Question: What can pure sulfur or nitrogen be used for in our everyday life?

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  1. Hi michikomiyuto

    Sulfur as an element is essential for life and is used a lot in biological processes.

    Pure nitrogen is an inert gas, and in atomic form, forms important parts of amino acid chains.


  2. Pure sulfur, not much I can think of in everyday life. Pure nitrogen, in its liquid form, is popping up increasingly on cooking shows on TV, where it is used to snap freeze food as part of fancy cooking. Hester Blumenthal loves his liquid nitrogen. Or you may see it pop up on Master Chef occasionally. But still unusual in the everyday home kitchen.


  3. In pure forms I can’t think of anything in particular but combined with other elements both are found in good fertilisers. Nitrogen is particularly good for tomatoes from what I have heard.


  4. Hi michikomiyu,
    As the others have said, both nitrogen and sulfur are important for life, and both play important roles when they are part of other chemicals, such as amino acids. Sulfur and nitrogen atoms are also important parts of cytochrome P450 enzymes (which I study), which are involved in lots of natural processes, and are essential for these (and some other) enzymes/proteins to function properly.

    In the lab, we use nitrogen gas when we carry out reactions. Nitrogen is an inert gas (which means it isn’t reactive), and so we flush/fill our reaction flasks with nitrogen to make sure there is no air left inside them (because air can be bad for some reactions). We also use liquid nitrogen to freeze some things (like enzymes!), and when we need to use high vacuum pumps. This is a little difficult to explain by typing, but I’ll try! 🙂 We have these pumps hooked up to a glass piece called a ‘cold finger’, which is attached on the other side to pipes that we then attach to flasks of our chemicals. The idea of these pumps is that when you have a flask of a chemical that you have made and it still has a little bit of solvent left in it, like hexane or even water, the pump can suck away the last bit of solvent and dries your chemical. (It does this because the pump generates a very strong vacuum, so the whole system is under a very low pressure. When the pressure is lowered, the temperature that the solvent boils/vaporises at becomes lower, so the solvent vaporises at room temperature). We keep the ‘cold finger’ really cold by keeping it in a container of liquid nitrogen, so that the solvent vapour that is sucked away condenses (becomes liquid) and collects in the cold finger instead of going straight through to the actual pump and hurting it.) Sorry if that doesn’t make much sense to you – it is difficult to explain without being able to show you, and I can’t find a really good picture on the web to show you.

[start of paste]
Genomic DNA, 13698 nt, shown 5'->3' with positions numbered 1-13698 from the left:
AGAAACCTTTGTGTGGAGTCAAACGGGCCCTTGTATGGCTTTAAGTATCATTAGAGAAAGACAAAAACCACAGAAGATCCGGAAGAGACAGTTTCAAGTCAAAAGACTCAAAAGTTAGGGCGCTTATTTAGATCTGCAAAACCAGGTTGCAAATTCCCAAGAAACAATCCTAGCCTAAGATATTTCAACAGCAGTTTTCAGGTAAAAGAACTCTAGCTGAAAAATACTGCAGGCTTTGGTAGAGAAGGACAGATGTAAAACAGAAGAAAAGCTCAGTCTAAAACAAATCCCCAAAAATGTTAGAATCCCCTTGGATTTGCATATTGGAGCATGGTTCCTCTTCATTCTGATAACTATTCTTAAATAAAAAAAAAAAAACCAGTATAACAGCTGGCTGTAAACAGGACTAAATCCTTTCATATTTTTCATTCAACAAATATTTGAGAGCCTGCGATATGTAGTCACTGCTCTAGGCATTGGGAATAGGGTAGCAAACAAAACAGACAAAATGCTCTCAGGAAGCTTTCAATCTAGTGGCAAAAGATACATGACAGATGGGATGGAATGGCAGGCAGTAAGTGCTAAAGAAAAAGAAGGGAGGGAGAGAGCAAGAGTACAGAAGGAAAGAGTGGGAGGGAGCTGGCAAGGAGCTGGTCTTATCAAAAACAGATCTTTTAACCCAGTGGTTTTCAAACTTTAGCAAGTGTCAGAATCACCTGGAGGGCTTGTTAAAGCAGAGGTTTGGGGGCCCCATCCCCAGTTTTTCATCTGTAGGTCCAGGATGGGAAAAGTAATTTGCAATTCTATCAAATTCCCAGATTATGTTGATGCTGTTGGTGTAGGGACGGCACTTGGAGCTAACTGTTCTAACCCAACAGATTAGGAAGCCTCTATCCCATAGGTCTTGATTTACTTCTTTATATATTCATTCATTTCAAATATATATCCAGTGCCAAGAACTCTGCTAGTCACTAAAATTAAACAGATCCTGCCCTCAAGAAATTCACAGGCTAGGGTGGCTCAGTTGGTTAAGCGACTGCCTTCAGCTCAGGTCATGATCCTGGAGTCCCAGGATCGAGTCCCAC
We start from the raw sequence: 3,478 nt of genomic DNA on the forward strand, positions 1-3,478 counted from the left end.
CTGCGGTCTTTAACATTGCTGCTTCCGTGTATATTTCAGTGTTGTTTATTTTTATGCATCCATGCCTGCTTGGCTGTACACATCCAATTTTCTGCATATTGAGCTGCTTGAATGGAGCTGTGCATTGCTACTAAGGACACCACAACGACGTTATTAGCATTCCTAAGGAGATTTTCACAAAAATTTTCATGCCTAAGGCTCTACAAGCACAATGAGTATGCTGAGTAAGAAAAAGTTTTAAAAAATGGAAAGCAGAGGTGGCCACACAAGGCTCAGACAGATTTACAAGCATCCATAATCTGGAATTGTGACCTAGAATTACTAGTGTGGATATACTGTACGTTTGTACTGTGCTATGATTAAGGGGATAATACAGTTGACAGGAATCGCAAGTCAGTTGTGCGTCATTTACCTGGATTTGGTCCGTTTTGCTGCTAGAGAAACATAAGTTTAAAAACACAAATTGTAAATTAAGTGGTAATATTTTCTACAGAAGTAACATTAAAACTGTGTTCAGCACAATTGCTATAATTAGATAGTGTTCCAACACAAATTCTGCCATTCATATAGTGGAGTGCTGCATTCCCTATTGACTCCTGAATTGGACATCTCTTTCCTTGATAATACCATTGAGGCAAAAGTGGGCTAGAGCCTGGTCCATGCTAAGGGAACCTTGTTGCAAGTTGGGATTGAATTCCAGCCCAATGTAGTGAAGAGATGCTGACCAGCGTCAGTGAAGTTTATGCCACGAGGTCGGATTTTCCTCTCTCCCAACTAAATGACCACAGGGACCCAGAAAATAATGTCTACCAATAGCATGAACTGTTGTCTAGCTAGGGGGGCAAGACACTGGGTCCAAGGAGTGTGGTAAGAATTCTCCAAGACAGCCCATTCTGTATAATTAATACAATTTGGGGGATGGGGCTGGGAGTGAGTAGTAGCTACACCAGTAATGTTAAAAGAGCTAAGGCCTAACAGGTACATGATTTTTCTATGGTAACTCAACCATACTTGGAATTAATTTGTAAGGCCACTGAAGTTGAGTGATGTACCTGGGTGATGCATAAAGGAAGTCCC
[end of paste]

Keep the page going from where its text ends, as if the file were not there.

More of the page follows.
In the lab we can use sulfur for some kinds of reactions, or to clean up mercury spills (for example, if a mercury thermometer breaks).

    Here are some uses of nitrogen gas (N2), which relate to everyday life (or at least I think they do!) that I found:
    1) to preserve freshness of packaged foods (it delays oxidation of the food by air).
    2) in the production of stainless steel, and some electronic parts (circuits, transistors, etc).
    3) in light bulbs as an alternative to argon gas (which is more expensive).
    4) in aircraft fuel systems – having inert nitrogen around fuel tanks decreases the amount of oxygen and lowers the chances of fires.
    5) for filling aircraft tyres (and maybe even car tyres) instead of air.
    6) apparently nitrogen can be used to pressurise beer instead of or along with carbon dioxide.
    7) as the power source for paintball guns instead of carbon dioxide.

    Nitrogen is also the major component of air (~78% nitrogen, ~21% oxygen, 1% other gases).

    Liquid nitrogen is known as a ‘cryogenic liquid’ and can be used to freeze and preserve things. Like Steven mentioned, people seem to like using it for cooking these days (as part of ‘molecular gastronomy’), but some more common everyday uses of it are actually found in medicine. It is used to ‘cryopreserve’ (preserve by freezing) things like blood samples, or eggs or sperm or embryos during treatments such as IVF. It is also used to freeze and remove things like warts (this is called ‘cryotherapy’).

    Elemental sulfur (S) is often found as part of fertilisers, as James has mentioned, but it is also has a few other uses. Here are some that I found:
    1) it is found in some cosmetics or pharmaceutical skin treatments.
    2) it is a component of gunpowder.
    3) it is used to vulcanise rubber (which means make rubber harder).
    4) it can be used as a fungicide/pesticide/fumigant.
    5) it can be used as an electrical insulator.

    Who would have thought that these two elements have so many everyday applications in their elemental state! 🙂